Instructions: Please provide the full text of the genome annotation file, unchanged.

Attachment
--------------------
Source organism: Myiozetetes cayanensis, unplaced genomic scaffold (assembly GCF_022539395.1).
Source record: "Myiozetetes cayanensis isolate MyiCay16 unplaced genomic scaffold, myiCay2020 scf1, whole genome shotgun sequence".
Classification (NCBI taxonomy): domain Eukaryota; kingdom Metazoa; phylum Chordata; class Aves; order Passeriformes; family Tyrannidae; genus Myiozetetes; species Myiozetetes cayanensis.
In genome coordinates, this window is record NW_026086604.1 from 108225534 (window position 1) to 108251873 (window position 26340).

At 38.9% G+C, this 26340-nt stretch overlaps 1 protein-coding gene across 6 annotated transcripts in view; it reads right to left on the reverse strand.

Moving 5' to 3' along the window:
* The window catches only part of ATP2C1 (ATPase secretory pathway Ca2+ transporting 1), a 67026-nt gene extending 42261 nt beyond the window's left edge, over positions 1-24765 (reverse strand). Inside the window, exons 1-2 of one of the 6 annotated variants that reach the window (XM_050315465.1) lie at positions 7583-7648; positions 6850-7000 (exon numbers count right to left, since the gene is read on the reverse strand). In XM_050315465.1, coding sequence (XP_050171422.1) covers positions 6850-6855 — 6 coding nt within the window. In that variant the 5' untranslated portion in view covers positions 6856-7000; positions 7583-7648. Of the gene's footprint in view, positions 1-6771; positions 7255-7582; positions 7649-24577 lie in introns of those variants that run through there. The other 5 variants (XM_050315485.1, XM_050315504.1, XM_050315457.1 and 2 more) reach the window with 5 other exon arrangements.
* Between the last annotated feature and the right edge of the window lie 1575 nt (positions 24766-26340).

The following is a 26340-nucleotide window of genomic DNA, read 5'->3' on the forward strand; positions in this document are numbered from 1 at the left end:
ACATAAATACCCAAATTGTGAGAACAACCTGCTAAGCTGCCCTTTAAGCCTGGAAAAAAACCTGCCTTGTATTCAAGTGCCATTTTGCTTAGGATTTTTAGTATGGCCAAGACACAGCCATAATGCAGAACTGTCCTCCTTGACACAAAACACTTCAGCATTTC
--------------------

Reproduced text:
Source organism: Myiozetetes cayanensis, unplaced genomic scaffold (assembly GCF_022539395.1).
Source record: "Myiozetetes cayanensis isolate MyiCay16 unplaced genomic scaffold, myiCay2020 scf1, whole genome shotgun sequence".
Classification (NCBI taxonomy): domain Eukaryota; kingdom Metazoa; phylum Chordata; class Aves; order Passeriformes; family Tyrannidae; genus Myiozetetes; species Myiozetetes cayanensis.
In genome coordinates, this window is record NW_026086604.1 from 108225534 (window position 1) to 108251873 (window position 26340).

At 38.9% G+C, this 26340-nt stretch overlaps 1 protein-coding gene across 6 annotated transcripts in view; it reads right to left on the reverse strand.

Moving 5' to 3' along the window:
* The window catches only part of ATP2C1 (ATPase secretory pathway Ca2+ transporting 1), a 67026-nt gene extending 42261 nt beyond the window's left edge, over positions 1-24765 (reverse strand). Inside the window, exons 1-2 of one of the 6 annotated variants that reach the window (XM_050315465.1) lie at positions 7583-7648; positions 6850-7000 (exon numbers count right to left, since the gene is read on the reverse strand). In XM_050315465.1, coding sequence (XP_050171422.1) covers positions 6850-6855 — 6 coding nt within the window. In that variant the 5' untranslated portion in view covers positions 6856-7000; positions 7583-7648. Of the gene's footprint in view, positions 1-6771; positions 7255-7582; positions 7649-24577 lie in introns of those variants that run through there. The other 5 variants (XM_050315485.1, XM_050315504.1, XM_050315457.1 and 2 more) reach the window with 5 other exon arrangements.
* Between the last annotated feature and the right edge of the window lie 1575 nt (positions 24766-26340).

The following is a 26340-nucleotide window of genomic DNA, read 5'->3' on the forward strand; positions in this document are numbered from 1 at the left end:
ACATAAATACCCAAATTGTGAGAACAACCTGCTAAGCTGCCCTTTAAGCCTGGAAAAAAACCTGCCTTGTATTCAAGTGCCATTTTGCTTAGGATTTTTAGTATGGCCAAGACACAGCCATAATGCAGAACTGTCCTCCTTGACACAAAACACTTCAGCATTTC